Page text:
Crippled CEO Blog #066:
We are influenced by our role models. If you are a business owner, even if you don’t think of them in this way, you are influenced by the largest corporations in the world, the businesses that you are the most familiar with. You have learned from Walmart, McDonald’s, Toyota, and Coca-Cola that the goal is to appeal to the largest number of customers possible. The logic follows that the more people who CAN buy from you, the more people who WILL buy from you. You don’t want to do anything that’s going to turn away customers.
There’s a problem with this: it’s not true. Amazon, Google, and Target are the exceptions. For the rest of us, trying to serve everybody is the best way to be delightful for absolutely no one. Trying to appeal to the largest possible audience is the guaranteed path towards mediocrity, brand apathy, and being easily replaced by someone better or cheaper without a second thought.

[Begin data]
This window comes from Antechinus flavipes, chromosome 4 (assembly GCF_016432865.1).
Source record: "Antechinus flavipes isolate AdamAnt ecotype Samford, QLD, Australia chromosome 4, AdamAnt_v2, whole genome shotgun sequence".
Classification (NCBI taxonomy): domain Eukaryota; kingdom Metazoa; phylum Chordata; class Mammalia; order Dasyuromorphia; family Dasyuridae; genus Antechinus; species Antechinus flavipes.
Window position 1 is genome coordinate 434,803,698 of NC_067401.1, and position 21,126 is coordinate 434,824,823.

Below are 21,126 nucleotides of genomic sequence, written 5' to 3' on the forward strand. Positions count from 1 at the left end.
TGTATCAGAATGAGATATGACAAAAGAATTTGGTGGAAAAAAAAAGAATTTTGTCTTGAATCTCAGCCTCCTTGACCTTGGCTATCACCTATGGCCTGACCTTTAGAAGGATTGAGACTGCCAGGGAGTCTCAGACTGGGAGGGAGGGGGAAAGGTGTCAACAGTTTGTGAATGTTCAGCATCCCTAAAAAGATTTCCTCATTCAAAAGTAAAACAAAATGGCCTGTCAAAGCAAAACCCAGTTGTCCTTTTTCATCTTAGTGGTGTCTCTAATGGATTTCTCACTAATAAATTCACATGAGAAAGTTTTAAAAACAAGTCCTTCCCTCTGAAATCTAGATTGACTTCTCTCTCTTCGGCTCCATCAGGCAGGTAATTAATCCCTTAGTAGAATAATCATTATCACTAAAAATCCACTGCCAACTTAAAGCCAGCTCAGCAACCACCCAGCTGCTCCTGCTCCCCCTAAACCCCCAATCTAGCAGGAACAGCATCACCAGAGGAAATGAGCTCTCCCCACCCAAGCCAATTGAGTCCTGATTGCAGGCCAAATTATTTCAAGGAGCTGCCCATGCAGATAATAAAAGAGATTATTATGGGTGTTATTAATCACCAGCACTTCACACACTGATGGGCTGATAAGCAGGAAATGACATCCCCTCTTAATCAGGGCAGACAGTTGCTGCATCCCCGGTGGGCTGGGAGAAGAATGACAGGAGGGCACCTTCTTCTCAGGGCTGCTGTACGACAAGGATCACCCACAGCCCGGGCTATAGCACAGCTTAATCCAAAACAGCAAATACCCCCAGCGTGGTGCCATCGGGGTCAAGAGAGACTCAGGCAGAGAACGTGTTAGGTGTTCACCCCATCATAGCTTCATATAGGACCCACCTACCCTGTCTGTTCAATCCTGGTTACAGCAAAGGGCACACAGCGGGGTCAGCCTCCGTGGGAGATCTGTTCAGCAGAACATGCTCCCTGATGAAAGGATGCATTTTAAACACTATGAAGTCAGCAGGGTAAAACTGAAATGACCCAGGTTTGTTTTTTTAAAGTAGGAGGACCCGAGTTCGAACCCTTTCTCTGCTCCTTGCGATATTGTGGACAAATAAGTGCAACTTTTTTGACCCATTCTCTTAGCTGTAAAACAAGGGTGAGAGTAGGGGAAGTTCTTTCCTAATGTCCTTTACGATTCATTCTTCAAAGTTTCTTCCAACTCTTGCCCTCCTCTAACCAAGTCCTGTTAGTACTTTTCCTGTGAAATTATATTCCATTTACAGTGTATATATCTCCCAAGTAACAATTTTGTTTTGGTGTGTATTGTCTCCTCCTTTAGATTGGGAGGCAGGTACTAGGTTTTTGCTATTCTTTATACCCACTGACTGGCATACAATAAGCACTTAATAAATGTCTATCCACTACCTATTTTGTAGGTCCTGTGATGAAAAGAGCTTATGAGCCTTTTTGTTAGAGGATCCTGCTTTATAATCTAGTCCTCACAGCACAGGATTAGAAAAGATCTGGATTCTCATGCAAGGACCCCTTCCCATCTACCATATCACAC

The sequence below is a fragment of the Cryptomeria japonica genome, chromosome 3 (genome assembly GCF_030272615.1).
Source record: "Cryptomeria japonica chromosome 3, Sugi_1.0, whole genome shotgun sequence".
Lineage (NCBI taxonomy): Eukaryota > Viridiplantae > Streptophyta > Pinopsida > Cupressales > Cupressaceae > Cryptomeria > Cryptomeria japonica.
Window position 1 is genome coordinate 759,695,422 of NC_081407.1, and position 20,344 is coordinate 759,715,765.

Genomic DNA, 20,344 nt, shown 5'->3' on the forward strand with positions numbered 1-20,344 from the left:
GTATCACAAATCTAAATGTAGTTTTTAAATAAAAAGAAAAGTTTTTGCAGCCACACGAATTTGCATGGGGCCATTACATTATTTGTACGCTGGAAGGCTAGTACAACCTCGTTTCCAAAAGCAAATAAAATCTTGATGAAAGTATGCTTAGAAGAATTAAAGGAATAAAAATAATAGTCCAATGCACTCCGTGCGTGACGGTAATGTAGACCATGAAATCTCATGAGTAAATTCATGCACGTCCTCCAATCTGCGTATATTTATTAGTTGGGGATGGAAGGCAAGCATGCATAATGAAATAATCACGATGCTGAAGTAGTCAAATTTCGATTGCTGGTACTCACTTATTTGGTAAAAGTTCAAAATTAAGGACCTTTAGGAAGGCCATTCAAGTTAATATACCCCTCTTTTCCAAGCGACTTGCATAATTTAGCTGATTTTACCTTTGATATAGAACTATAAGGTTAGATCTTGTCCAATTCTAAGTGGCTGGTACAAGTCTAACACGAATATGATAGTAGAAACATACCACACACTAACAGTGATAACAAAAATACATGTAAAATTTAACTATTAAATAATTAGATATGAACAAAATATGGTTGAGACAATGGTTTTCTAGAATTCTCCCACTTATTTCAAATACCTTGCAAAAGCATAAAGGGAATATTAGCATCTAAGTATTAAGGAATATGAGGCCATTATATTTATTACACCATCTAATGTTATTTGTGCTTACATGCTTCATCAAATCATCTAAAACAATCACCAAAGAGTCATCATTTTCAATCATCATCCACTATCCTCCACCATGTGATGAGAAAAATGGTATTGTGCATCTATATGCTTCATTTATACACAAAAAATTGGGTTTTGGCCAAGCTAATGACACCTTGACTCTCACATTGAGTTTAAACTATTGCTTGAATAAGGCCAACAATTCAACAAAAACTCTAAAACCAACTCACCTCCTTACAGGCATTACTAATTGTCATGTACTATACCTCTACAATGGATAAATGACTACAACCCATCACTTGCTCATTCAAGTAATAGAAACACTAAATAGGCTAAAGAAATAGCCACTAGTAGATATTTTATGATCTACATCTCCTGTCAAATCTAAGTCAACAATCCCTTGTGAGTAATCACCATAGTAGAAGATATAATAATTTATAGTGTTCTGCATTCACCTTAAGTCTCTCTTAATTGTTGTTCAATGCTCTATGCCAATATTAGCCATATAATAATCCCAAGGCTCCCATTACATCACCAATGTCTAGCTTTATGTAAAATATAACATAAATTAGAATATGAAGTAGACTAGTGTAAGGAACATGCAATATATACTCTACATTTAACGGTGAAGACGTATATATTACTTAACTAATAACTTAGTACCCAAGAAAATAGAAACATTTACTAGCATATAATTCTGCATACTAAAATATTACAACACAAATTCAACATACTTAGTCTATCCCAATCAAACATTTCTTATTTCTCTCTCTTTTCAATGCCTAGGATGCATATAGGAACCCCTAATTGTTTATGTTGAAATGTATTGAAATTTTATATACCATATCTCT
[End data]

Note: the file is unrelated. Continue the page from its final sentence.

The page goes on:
Picking your customer, being as specific as possible to try to find, as my hero Seth Godin puts it, the minimum viable audience, and being diligent in focusing all your attention on serving that specific niche is just as important as offering the best product or service possible, and infinitely more critical than picking your name or your logo.
Saying “no” to the majority of people allows you to earn the loyalty of those to whom you can say “yes.” Depth is better than width. And this isn’t some austere sacrifice. If 99% of the planet doesn’t like what you’re doing, that means 77 million people out there think your business, art, writing, or podcast sizzles their fajita. The beautiful thing about the Internet is that owning a small slice of the pie still gets you a large number of human beings.
Stop trying to make everybody happy. Stop trying to get every single customer — a lot of them aren’t for you and you’re not for them. Spend time deciding exactly who you want to thrill, and then go about doing the things that will make that person the happiest customer ever — for life.
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